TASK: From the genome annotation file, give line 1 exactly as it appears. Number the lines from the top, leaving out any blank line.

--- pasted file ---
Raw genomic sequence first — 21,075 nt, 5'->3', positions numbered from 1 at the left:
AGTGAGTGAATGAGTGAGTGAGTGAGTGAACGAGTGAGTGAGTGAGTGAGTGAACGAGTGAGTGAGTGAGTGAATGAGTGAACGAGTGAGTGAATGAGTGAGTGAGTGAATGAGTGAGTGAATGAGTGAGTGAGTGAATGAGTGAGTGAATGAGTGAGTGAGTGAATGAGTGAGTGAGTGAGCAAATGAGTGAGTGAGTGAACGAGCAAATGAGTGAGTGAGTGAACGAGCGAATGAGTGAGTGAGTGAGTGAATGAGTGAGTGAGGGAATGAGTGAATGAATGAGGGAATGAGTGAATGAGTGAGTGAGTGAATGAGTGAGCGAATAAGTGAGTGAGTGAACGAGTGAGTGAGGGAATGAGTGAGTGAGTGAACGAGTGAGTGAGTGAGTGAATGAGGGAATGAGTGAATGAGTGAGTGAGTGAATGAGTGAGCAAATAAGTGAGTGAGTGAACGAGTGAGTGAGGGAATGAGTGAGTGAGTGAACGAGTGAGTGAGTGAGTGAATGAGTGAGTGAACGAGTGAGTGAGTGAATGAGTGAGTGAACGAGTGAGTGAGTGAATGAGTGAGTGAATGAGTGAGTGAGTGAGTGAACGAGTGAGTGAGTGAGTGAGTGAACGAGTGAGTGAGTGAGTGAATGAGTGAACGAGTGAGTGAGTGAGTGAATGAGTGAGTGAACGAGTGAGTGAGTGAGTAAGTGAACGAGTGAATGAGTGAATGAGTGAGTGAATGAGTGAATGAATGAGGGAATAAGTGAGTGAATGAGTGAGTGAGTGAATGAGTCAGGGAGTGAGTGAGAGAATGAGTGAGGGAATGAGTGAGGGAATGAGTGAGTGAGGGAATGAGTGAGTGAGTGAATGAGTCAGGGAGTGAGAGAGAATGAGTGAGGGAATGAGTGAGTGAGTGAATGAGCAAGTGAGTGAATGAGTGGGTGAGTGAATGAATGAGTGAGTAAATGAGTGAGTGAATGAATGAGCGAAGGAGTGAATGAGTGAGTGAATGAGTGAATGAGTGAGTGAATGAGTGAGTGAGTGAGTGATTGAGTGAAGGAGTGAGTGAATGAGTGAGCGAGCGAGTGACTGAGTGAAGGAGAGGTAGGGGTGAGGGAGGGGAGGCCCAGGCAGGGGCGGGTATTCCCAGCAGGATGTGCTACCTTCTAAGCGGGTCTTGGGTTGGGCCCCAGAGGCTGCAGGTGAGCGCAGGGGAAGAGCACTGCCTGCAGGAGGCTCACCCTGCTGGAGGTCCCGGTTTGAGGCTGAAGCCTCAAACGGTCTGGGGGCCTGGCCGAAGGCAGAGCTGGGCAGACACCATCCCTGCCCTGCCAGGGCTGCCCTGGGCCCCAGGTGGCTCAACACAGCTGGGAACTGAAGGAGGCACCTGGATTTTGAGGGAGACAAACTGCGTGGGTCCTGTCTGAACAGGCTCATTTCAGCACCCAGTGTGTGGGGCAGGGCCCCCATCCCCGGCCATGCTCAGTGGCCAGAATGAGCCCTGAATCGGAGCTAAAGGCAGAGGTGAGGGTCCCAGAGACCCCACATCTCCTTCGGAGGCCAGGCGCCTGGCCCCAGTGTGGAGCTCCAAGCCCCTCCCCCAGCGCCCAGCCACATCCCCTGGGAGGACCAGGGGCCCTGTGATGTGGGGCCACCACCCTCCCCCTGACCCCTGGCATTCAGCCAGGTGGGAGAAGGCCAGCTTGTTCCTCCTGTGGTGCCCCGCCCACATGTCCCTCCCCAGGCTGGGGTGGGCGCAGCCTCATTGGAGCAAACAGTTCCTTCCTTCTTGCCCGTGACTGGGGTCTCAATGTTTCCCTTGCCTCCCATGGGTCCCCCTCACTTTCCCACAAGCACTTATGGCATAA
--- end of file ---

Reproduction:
Raw genomic sequence first — 21,075 nt, 5'->3', positions numbered from 1 at the left: